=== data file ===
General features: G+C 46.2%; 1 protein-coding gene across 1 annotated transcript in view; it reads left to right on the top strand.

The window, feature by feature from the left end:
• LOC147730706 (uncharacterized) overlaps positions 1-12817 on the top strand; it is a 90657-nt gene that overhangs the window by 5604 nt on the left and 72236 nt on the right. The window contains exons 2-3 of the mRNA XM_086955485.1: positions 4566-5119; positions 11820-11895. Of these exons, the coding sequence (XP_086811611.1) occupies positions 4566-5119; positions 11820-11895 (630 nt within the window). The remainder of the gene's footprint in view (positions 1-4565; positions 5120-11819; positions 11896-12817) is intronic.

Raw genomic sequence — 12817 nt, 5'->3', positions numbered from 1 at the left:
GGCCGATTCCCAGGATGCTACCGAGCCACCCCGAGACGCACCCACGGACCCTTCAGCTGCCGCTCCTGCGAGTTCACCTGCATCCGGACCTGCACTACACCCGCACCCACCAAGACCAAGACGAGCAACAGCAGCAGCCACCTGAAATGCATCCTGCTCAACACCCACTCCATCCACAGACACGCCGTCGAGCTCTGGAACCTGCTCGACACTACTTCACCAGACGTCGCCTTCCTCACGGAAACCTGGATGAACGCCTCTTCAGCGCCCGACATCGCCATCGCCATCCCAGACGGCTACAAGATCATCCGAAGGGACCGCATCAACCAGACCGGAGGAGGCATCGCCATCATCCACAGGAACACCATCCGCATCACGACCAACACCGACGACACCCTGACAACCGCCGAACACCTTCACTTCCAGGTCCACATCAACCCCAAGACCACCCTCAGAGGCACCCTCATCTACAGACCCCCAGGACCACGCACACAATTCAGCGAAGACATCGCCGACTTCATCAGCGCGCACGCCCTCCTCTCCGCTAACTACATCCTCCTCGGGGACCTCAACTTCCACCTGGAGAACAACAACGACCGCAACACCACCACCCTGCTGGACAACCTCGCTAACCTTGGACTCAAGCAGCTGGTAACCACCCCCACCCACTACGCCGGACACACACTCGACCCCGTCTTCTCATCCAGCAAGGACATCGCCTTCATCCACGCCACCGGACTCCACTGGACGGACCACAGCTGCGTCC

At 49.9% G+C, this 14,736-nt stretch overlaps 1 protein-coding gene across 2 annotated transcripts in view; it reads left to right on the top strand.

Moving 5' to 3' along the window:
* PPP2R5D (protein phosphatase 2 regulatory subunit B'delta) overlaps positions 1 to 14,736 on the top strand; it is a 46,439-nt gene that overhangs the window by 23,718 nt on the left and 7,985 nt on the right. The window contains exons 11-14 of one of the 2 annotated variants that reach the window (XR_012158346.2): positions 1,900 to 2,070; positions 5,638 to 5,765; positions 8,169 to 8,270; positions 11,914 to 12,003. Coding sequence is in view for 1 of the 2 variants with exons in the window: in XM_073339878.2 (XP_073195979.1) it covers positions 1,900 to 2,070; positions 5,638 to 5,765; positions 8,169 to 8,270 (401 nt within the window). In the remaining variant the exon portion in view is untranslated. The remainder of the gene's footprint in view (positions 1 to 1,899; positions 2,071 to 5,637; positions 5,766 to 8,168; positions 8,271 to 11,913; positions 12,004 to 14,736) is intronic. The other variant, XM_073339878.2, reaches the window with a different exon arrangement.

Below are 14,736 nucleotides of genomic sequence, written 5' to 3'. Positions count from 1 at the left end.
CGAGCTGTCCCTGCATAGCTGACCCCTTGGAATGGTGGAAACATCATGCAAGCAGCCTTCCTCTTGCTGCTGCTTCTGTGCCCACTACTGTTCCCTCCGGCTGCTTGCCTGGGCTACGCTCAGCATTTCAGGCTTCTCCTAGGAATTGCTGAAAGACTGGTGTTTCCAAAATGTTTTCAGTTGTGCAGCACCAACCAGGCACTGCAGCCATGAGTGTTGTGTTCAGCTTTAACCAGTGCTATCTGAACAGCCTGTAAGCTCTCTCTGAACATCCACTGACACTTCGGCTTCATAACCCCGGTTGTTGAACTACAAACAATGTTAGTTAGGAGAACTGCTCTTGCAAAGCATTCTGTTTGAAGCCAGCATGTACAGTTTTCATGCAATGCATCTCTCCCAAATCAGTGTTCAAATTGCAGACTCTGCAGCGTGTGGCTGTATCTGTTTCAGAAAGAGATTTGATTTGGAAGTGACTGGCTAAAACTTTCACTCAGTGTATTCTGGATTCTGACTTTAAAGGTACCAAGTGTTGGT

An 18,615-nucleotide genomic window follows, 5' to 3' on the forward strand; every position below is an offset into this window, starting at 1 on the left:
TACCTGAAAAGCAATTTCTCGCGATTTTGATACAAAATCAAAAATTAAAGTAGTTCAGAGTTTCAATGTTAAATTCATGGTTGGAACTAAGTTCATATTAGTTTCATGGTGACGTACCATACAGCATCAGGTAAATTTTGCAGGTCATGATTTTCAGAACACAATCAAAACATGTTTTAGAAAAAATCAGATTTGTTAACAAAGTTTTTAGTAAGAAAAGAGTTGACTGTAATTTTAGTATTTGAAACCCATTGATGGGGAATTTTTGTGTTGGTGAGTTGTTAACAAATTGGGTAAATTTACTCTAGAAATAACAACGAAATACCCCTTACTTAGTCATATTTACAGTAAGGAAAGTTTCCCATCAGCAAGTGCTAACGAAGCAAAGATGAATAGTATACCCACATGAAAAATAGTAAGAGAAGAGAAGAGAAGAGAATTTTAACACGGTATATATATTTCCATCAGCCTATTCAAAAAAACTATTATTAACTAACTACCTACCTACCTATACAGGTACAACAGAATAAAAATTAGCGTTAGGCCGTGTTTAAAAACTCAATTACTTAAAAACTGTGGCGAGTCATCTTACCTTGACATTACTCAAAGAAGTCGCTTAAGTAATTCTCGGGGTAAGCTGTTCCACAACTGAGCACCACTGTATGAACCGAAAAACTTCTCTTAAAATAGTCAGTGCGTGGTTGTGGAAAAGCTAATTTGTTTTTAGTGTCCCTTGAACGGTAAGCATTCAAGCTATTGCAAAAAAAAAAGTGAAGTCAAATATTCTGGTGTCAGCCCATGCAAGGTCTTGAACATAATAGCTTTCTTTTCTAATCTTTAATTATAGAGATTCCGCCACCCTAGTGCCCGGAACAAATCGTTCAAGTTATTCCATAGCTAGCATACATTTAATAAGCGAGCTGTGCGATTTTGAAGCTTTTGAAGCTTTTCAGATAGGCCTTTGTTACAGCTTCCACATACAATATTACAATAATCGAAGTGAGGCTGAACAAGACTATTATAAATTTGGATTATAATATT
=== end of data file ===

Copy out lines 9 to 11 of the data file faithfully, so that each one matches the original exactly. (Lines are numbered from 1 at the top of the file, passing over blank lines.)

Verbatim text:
Below are 14,736 nucleotides of genomic sequence, written 5' to 3'. Positions count from 1 at the left end.
CGAGCTGTCCCTGCATAGCTGACCCCTTGGAATGGTGGAAACATCATGCAAGCAGCCTTCCTCTTGCTGCTGCTTCTGTGCCCACTACTGTTCCCTCCGGCTGCTTGCCTGGGCTACGCTCAGCATTTCAGGCTTCTCCTAGGAATTGCTGAAAGACTGGTGTTTCCAAAATGTTTTCAGTTGTGCAGCACCAACCAGGCACTGCAGCCATGAGTGTTGTGTTCAGCTTTAACCAGTGCTATCTGAACAGCCTGTAAGCTCTCTCTGAACATCCACTGACACTTCGGCTTCATAACCCCGGTTGTTGAACTACAAACAATGTTAGTTAGGAGAACTGCTCTTGCAAAGCATTCTGTTTGAAGCCAGCATGTACAGTTTTCATGCAATGCATCTCTCCCAAATCAGTGTTCAAATTGCAGACTCTGCAGCGTGTGGCTGTATCTGTTTCAGAAAGAGATTTGATTTGGAAGTGACTGGCTAAAACTTTCACTCAGTGTATTCTGGATTCTGACTTTAAAGGTACCAAGTGTTGGT

An 18,615-nucleotide genomic window follows, 5' to 3' on the forward strand; every position below is an offset into this window, starting at 1 on the left: